Years after the Civil War, significant local debt was issued to build railroads. Railroads were private corporations and these bonds were very similar to today's industrial revenue bonds. Construction costs in 1873 for one of the largest transcontinental railroads, the Northern Pacific, closed down access to new capital.[5] Around the same time, the largest bank of the country of the time, which was owned by the same investor as that of Northern Pacific, collapsed. Smaller firms followed suit as well as the stock market. The 1873 panic and years of depression that followed put an abrupt but temporary halt to the rapid growth of municipal debt.[6] Responding to widespread defaults that jolted the municipal bond market of the day, new state statutes were passed that restricted the issuance of local debt. Several states wrote these restrictions into their constitutions. Railroad bonds and their legality were widely challenged, and this gave rise to the market-wide demand that an opinion of qualified bond counsel accompany each new issue.
The active December contract expires next week, and 233,000 contracts will have to be liquidated or rolled forward. But if the shorts are reluctant to roll positions forward, then a bear squeeze should ensue. Traders will be looking for news and rumour for guidance, and ahead of the G20 meeting in Buenos Aires, there are likely to be plenty. Read More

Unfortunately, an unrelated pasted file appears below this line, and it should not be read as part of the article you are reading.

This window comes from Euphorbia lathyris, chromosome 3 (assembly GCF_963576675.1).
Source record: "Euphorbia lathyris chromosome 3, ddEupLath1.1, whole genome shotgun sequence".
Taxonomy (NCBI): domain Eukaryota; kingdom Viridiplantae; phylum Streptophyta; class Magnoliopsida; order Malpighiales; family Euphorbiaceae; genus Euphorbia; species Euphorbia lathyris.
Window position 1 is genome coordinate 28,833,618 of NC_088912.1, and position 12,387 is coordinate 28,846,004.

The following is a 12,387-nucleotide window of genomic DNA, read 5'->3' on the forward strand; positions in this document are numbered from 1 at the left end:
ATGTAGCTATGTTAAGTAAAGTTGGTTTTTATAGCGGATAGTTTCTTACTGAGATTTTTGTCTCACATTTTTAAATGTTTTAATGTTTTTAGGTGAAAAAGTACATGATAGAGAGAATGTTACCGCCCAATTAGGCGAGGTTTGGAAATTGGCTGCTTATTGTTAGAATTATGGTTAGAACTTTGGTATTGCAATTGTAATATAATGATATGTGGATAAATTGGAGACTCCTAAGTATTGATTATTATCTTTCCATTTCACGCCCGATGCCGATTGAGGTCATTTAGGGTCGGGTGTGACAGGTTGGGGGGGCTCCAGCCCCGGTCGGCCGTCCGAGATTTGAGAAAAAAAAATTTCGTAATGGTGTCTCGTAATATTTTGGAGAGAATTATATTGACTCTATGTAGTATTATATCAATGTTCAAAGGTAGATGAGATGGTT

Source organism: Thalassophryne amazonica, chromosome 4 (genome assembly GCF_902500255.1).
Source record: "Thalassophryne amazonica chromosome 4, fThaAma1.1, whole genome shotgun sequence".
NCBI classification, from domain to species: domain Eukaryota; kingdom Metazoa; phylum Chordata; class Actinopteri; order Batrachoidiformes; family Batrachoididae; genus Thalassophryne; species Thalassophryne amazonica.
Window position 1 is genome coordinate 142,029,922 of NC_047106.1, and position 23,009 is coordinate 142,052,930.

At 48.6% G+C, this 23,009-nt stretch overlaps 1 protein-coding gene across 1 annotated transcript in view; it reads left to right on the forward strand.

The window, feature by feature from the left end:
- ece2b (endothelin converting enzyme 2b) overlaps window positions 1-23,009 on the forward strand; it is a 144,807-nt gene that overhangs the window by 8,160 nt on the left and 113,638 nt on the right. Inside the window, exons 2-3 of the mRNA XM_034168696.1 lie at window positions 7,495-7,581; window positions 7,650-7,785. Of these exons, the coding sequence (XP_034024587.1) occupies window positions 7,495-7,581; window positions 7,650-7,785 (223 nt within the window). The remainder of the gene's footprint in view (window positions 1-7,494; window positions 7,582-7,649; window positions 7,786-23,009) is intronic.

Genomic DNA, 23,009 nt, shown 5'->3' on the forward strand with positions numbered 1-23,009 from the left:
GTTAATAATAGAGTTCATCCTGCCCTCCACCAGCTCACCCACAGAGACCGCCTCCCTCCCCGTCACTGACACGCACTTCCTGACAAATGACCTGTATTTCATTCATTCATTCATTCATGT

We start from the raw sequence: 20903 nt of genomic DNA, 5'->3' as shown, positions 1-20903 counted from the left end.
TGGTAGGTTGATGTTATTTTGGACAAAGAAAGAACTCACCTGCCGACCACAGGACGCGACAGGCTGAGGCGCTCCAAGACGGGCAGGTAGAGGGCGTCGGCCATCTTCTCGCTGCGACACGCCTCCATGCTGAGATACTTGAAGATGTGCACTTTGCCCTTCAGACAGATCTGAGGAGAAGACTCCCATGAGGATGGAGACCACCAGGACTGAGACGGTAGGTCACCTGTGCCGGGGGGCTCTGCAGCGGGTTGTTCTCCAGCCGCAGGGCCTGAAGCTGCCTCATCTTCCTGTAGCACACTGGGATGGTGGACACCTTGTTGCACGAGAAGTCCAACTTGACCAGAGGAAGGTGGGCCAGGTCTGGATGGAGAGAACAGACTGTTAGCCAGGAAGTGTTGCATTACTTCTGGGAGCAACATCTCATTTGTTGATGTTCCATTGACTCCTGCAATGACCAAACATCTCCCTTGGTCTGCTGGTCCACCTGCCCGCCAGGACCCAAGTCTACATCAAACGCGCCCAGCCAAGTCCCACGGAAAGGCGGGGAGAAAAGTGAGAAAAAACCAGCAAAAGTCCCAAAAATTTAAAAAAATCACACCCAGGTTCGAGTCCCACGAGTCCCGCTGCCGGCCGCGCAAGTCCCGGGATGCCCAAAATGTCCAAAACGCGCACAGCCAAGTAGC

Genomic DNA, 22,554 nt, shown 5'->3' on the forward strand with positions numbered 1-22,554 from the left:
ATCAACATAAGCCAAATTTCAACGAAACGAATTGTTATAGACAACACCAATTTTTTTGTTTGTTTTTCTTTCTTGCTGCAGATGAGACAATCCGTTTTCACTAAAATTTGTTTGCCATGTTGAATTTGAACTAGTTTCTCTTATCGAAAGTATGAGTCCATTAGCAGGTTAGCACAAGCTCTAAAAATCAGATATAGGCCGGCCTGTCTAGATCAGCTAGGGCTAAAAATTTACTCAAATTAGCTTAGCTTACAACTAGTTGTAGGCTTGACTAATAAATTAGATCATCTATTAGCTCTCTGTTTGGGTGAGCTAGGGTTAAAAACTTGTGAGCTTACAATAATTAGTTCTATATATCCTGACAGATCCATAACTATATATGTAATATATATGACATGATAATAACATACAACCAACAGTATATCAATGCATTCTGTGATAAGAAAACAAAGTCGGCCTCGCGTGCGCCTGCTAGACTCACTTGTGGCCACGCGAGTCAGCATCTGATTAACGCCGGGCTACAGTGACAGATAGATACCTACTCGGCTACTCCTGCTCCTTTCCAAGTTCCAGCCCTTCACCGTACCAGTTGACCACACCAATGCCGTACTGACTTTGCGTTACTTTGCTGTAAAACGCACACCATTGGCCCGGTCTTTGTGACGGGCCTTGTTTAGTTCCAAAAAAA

POST YOUR REVIEW OF THIS PODCAST ON iTunesVoting Responsibly for FreedomI am "pro" young people because I want them to grow up in a free country. I want them to have every opportunity to be as prosperous as possible. Democracy is actually an enemy of freedom. Young people have a better chance to achieve their goals if the 18-19-20 year old gene ...…
In the S&P 500 chart below, you will see the long-term patterns going back to 1970. The "strategic number" is an algorithmic measure comprised of multiple factors which measure risk. When it is close to 100, risk is very high. When it is close to 0, risk is very low. In between, risk is about normal, and trend following can be employed. The "strategic risk range" shows the rough range that the market is likely to be in during the intermediate term.
Department of Education 2017-2018 FAFSA changes provided the reinterpretation of the definition of homeless youth. For students older than 21 and younger than 24 who are unaccompanied and homeless or self-supporting, and at risk of being homeless qualify as independent students. This group can now self-qualify on the FAFSA (no need for Financial Aid Administrator approval).
During bear market periods, investing can be risky even for the most seasoned of investors. A bear market is a period marked with falling stock prices. In a bear market, investor confidence is extremely low. Many investors opt to sell off their stocks during a bear market for fear of further losses, thus fueling a vicious cycle of negativity. Although the financial implications of bear markets can vary, typically, bear markets are marked by a 20% downturn or more in stock prices over at least a two-month timeframe.
Second, Faber says "The market isn't healthy" because only a small number of stocks are driving the major indexes upward, per Money. "We have a bubble in everything," he told CNBC. However, in an earlier CNBC segment, Faber was castigated by another guest for  consistently forecasting a market crash since 2012. (For more, see also: Why the S&P 500 Is Healthier Than It Looks.)